Fallout: The Financial Crisis

Dividends becoming next crisis casualty

Janet Babin Oct 8, 2008
HTML EMBED:
COPY
Fallout: The Financial Crisis

Dividends becoming next crisis casualty

Janet Babin Oct 8, 2008
HTML EMBED:
COPY

TEXT OF STORY

Renita Jablonski: Few things are more sacred to investors than quarterly dividends. After all, they account for more than a third of shareholders long-term gains. But now dividends are becoming victims of the credit crisis, too. Bank of America and Citigroup recently cut their quarterly payouts in half. Marketplace’s Janet Babin reports from North Carolina Public Radio.


Janet Babin: Companies don’t like to cut dividends — it raises a red flag about their balance sheet. But with money so tight, firms are doing what they gotta do.

Howard Silverblatt is senior index analyst at Standard & Poor’s. He says companies are holding the line on dividends or slashing them altogether. They want to have cash on hand, just in case they can’t get it anywhere else.

Howard Silverblatt: In all this year, within the S & P 500 just to begin with, over $24 billion in dividend reductions. This is unheard of, and from companies that were basically considered blue chips.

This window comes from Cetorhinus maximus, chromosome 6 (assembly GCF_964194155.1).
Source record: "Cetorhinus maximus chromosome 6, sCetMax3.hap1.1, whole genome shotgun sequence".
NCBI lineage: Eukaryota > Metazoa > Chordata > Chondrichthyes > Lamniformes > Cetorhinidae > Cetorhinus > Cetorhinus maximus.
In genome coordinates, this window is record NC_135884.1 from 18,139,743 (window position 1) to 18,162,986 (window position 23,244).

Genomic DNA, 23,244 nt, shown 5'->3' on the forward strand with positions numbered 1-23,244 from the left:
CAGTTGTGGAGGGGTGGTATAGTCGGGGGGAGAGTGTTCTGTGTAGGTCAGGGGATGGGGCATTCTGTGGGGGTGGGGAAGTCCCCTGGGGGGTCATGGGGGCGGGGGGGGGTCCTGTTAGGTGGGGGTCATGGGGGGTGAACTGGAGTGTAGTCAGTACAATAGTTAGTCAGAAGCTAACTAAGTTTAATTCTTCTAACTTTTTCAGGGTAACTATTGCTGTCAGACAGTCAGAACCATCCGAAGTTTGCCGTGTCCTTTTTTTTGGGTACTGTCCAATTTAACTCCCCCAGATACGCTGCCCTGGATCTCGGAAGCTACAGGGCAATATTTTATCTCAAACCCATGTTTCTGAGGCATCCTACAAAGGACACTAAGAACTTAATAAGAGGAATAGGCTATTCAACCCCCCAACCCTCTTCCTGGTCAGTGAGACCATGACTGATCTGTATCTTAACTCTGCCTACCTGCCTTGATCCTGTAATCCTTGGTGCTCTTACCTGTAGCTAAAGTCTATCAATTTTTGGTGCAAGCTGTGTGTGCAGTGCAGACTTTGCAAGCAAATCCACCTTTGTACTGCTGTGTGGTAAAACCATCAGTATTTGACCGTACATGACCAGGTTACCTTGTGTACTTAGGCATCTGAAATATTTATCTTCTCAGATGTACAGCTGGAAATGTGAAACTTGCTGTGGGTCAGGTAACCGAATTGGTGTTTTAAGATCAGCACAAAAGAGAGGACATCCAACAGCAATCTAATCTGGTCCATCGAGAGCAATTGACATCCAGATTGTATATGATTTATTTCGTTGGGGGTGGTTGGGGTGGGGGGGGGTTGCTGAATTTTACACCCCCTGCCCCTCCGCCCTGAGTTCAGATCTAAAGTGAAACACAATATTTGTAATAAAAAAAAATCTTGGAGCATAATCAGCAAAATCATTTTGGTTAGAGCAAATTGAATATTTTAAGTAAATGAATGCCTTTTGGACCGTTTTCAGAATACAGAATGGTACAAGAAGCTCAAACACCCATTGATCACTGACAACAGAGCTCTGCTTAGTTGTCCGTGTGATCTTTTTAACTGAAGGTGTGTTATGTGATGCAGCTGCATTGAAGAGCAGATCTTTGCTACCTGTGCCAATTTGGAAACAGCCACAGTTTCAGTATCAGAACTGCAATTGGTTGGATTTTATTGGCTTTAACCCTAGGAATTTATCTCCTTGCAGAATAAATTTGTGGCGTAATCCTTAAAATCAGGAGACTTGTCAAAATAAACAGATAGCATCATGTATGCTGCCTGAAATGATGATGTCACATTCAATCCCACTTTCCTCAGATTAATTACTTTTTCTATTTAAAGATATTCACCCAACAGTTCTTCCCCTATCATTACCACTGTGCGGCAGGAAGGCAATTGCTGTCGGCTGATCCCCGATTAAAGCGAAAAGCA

Dividend suspensions hurt investors, especially retirees, who may depend on the checks for income. If you’re not getting that cash each quarter, you may have to sell part of your stock. But if a firm’s cut its dividend, chances are its stock price will be lower too.

I’m Janet Babin for Marketplace.

We’re here to help you navigate this changed world and economy.

Our mission at Marketplace is to raise the economic intelligence of the country. It’s a tough task, but it’s never been more important.

In the past year, we’ve seen record unemployment, stimulus bills, and reddit users influencing the stock market. Marketplace helps you understand it all, will fact-based, approachable, and unbiased reporting.

Generous support from listeners and readers is what powers our nonprofit news—and your donation today will help provide this essential service. For just $5/month, you can sustain independent journalism that keeps you and thousands of others informed.